It would be difficult to imagine a more comprehensive book on this topic. This is not a curriculum—rather, it's a guide to help parents shape their children's natural desire and ability to absorb information by providing the right books, playing the right games, offering the right encouragement, etc.
Mommy, Teach Me to Read! is a follow-up to Barbara Curtis's more broad Mommy, Teach Me! book about preschool education at home. A homeschool mother of twelve and a certified Montessori teacher, Curtis identifies two main factors that have led parents to doubt their ability to teach their own kids to read: public education, and specialization.
She provides data showing that the "experts" don't, in fact, know what they're doing, and that parents are in reality the ones best suited to educating their own children. This isn't because every parent is a genius, but because teaching children to read is more about the right environment and nurture than following programs or the dictates of research.
Language development begins in the womb, when the infant hears his or her parents speaking. Babies are born with the ability to recognize human voices, and innately identify with their mothers and fathers on a tonal basis. There's a prevalent sense these days that kids should wait till kindergarten to really begin learning, but Curtis believes in getting them started at birth.
Or at least taking advantage of natural tendencies as soon as possible. This isn't really about imposing lessons and such on babies, but focuses rather on shaping their ability and desire to learn, which is strongest from infancy to five years old. Curtis offers dozens of suggestions for doing this from conducting structured conversations, to reading aloud, to playing games, to using manipulatives.
This doesn't mean she believes kids will learn by osmosis, or organically. They will need direct instruction, and she provides help for that, too, but more than half the battle is simply getting youngsters interested and involved in language by integrating it in formative ways into everyday life and activity.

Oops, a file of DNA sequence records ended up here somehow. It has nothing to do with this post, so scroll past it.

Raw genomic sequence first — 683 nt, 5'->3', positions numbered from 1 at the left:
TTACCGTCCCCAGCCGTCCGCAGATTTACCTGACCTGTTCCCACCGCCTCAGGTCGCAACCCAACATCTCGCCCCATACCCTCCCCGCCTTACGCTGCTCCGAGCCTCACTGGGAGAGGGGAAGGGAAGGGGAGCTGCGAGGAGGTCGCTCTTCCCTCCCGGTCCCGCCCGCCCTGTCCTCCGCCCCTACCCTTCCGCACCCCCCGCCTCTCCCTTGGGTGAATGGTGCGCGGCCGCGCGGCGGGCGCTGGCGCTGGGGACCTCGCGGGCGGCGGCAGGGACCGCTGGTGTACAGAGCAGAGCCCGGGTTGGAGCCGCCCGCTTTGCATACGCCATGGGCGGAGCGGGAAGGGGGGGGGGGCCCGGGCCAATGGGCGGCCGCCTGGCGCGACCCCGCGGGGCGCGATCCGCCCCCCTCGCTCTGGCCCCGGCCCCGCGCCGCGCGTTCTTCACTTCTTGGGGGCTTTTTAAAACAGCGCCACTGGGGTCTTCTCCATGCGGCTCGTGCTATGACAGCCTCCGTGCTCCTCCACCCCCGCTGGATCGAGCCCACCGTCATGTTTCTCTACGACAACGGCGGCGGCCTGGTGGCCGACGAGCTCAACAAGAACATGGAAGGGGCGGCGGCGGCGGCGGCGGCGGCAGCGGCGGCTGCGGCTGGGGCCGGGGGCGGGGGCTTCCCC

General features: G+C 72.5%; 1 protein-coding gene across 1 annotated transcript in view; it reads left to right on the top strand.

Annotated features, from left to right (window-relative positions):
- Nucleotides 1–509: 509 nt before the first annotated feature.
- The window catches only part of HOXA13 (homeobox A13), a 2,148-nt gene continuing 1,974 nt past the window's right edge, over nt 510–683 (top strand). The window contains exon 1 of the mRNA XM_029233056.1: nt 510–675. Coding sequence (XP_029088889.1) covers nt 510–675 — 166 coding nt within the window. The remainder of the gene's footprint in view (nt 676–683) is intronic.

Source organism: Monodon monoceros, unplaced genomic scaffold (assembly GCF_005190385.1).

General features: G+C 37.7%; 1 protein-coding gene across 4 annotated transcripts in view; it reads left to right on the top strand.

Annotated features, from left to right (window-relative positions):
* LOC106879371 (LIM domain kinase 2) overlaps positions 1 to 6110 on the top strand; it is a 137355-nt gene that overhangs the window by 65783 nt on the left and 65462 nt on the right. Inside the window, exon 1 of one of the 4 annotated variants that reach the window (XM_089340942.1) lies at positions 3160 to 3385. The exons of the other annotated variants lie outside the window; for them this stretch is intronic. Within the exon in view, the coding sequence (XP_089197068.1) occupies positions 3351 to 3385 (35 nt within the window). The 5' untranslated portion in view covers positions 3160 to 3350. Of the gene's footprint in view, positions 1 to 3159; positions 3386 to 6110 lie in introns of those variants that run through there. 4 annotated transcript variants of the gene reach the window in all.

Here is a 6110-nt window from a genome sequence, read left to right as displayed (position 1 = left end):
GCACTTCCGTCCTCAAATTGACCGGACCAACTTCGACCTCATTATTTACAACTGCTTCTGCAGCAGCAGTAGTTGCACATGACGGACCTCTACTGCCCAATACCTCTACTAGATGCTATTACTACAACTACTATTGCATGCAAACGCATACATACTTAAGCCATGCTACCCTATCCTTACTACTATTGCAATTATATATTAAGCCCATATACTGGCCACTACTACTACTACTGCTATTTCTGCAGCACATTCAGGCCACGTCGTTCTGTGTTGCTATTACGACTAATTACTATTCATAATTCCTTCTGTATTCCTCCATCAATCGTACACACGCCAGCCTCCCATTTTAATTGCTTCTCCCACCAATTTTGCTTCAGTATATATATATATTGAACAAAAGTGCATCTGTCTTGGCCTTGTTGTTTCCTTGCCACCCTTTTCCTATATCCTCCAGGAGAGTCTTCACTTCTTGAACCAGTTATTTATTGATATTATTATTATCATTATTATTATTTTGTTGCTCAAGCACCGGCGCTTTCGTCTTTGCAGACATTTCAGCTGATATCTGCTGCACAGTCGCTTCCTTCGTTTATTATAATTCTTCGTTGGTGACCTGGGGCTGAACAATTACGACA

The author pays attention to aspects of reading instruction most authors gloss or ignore: the deep connection between the written and spoken word, the spiritual element of language, particular special needs concerns, etc. In an appendix (there are several, all of them highly practical), she even offers advice for helping students overcome a stutter.
Curtis runs a website at www.MommyTeachMe.net, and whenever there's related or expanded information on the website, a small apple icon appears in the text of Mommy, Teach Me to Read!. There are extensive book lists in the book, for example, but even bigger ones available online.
There are surprising turns. Parents are encouraged to integrate history and singing instruction early on, since both of these are language-intensive disciplines. Kids love to sing, and should be encouraged to do so for the fun of it, and for its inherent educational value. Offer comfort, Curtis urges; go here for books; use these workbooks.
If you want a structured curriculum for teaching writing, look elsewhere. If, however, you like the idea of using ordinary situations (as well as some concentrated instruction) to teach your young ones to read, this is an excellent resource. Curtis is a warm guide, leaving nothing to guesswork, and clearly more concerned that kids learn well than that political standards are observed.
Review by C. Hollis Crossman
C. Hollis Crossman used to be a child. Now he's a husband and father who loves church, good food, and weird stuff. He might be a mythical creature, but he's definitely not a centaur. Read more of his reviews here
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